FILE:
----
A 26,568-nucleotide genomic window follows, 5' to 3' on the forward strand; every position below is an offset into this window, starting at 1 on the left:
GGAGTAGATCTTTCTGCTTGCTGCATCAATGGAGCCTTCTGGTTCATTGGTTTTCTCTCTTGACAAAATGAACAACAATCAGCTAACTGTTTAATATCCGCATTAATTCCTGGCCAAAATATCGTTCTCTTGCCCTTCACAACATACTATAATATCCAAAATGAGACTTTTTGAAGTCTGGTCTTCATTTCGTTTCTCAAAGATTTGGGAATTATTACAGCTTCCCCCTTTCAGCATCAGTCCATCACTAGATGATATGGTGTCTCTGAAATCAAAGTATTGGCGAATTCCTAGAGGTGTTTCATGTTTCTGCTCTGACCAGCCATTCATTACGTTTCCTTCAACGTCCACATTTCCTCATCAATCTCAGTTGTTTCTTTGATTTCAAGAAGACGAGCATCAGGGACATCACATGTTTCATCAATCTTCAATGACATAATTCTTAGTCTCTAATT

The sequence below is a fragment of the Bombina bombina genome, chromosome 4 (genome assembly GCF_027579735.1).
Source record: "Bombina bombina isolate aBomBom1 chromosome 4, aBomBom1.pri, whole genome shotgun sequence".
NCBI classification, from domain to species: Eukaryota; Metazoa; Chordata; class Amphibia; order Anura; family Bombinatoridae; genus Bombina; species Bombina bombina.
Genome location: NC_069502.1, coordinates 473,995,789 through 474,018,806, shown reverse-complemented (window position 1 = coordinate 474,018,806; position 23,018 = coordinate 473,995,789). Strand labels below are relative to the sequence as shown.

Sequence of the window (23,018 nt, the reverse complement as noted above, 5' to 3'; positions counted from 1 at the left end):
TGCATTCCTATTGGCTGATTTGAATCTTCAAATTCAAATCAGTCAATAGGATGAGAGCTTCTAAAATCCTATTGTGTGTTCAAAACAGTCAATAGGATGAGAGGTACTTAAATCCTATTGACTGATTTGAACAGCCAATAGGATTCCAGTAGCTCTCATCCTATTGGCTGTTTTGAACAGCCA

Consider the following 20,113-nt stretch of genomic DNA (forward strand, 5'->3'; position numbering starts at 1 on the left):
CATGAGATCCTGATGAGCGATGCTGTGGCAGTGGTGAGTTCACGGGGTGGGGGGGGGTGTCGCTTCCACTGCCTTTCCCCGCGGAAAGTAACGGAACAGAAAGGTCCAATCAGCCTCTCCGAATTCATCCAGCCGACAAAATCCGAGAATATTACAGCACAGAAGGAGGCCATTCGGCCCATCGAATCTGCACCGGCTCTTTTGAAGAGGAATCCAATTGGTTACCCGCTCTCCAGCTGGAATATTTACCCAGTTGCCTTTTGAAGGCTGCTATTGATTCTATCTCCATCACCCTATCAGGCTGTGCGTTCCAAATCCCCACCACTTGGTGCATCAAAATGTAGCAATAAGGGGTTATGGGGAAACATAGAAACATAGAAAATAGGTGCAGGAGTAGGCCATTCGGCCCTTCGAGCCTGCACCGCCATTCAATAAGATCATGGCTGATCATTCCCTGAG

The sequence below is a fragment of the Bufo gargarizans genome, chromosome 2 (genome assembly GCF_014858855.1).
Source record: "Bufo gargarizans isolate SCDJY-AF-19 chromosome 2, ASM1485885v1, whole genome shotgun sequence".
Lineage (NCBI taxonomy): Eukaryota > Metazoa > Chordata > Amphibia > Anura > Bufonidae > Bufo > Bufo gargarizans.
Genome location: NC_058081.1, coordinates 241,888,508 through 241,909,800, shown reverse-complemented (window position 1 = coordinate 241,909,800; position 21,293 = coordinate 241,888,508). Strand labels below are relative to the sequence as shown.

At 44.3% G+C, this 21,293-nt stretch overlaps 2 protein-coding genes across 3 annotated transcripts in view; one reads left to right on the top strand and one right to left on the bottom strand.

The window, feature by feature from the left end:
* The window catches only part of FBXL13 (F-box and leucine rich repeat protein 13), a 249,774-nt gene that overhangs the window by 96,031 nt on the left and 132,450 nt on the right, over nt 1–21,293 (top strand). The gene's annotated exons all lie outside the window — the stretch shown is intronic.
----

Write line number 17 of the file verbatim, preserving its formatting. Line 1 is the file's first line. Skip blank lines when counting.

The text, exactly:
* The window catches only part of FBXL13 (F-box and leucine rich repeat protein 13), a 249,774-nt gene that overhangs the window by 96,031 nt on the left and 132,450 nt on the right, over nt 1–21,293 (top strand). The gene's annotated exons all lie outside the window — the stretch shown is intronic.